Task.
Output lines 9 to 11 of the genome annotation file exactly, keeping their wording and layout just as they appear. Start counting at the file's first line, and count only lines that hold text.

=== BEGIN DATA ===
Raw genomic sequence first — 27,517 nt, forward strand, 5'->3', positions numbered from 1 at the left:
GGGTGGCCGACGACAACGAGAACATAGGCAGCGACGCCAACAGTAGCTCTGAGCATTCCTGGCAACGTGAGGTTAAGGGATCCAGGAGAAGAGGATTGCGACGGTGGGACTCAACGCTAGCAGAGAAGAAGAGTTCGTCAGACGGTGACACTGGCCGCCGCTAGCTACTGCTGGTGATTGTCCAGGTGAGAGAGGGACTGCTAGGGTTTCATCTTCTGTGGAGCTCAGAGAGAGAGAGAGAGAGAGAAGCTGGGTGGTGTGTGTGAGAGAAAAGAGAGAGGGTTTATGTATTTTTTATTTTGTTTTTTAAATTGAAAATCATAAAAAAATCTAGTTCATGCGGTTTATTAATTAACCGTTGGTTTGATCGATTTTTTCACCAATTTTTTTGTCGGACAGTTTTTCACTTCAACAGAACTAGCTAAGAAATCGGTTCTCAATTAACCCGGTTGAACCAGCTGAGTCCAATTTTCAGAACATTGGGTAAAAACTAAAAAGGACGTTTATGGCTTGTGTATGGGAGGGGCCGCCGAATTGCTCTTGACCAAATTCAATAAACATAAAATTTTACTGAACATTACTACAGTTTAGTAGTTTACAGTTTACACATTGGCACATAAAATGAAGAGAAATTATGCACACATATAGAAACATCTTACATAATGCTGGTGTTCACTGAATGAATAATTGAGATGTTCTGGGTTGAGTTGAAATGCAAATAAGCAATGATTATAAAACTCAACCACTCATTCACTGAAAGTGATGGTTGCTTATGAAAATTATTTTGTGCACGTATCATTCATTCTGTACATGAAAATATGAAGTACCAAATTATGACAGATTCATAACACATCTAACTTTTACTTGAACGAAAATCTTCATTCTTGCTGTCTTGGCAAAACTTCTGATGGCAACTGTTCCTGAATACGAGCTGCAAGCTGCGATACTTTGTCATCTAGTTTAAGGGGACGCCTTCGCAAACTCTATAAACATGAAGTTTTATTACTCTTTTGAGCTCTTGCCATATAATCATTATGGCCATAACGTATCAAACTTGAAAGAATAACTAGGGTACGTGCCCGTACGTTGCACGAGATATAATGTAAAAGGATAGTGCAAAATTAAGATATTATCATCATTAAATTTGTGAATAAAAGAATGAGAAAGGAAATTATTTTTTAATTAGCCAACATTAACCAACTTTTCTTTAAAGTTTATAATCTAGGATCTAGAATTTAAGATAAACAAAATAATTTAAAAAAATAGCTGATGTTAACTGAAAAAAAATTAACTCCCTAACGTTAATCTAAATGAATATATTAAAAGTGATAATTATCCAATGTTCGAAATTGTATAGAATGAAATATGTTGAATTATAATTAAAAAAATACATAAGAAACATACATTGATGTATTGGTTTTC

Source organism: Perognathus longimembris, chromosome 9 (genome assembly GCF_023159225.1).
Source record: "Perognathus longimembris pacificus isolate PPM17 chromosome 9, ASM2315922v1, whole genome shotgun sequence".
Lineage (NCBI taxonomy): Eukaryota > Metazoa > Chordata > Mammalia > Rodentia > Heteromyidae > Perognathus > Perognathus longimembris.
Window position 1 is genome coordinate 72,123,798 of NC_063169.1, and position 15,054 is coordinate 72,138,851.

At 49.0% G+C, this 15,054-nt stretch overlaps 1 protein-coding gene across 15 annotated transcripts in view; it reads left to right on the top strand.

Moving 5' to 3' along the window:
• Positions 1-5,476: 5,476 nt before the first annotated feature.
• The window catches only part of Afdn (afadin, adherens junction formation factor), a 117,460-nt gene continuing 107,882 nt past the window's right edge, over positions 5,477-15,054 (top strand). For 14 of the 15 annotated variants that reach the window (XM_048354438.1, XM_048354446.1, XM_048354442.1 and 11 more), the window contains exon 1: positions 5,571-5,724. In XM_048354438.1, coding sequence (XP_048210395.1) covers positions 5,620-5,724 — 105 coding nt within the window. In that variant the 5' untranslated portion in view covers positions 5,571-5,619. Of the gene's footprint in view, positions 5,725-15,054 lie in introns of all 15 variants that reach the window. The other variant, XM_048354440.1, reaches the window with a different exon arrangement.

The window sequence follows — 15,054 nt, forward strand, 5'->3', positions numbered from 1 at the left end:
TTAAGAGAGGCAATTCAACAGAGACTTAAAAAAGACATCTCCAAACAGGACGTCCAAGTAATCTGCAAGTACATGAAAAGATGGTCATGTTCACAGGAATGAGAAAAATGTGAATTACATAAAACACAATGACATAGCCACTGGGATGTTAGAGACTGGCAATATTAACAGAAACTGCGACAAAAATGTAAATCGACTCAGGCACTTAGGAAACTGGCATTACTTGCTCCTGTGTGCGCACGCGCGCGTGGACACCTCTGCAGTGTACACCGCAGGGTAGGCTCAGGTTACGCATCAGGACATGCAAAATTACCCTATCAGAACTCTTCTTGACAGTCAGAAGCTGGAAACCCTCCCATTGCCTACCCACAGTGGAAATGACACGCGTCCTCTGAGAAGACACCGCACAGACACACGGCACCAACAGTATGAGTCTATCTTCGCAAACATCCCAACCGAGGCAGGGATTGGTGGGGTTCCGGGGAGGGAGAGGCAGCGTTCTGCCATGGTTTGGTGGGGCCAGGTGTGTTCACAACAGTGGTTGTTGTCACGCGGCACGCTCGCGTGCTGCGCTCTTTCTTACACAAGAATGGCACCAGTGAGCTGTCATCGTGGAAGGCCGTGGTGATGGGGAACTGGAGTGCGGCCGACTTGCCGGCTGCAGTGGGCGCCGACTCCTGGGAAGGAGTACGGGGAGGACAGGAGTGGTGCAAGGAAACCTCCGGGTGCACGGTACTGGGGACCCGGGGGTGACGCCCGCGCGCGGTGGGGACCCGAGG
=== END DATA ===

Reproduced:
• Positions 1-5,476: 5,476 nt before the first annotated feature.
• The window catches only part of Afdn (afadin, adherens junction formation factor), a 117,460-nt gene continuing 107,882 nt past the window's right edge, over positions 5,477-15,054 (top strand). For 14 of the 15 annotated variants that reach the window (XM_048354438.1, XM_048354446.1, XM_048354442.1 and 11 more), the window contains exon 1: positions 5,571-5,724. In XM_048354438.1, coding sequence (XP_048210395.1) covers positions 5,620-5,724 — 105 coding nt within the window. In that variant the 5' untranslated portion in view covers positions 5,571-5,619. Of the gene's footprint in view, positions 5,725-15,054 lie in introns of all 15 variants that reach the window. The other variant, XM_048354440.1, reaches the window with a different exon arrangement.

The window sequence follows — 15,054 nt, forward strand, 5'->3', positions numbered from 1 at the left end: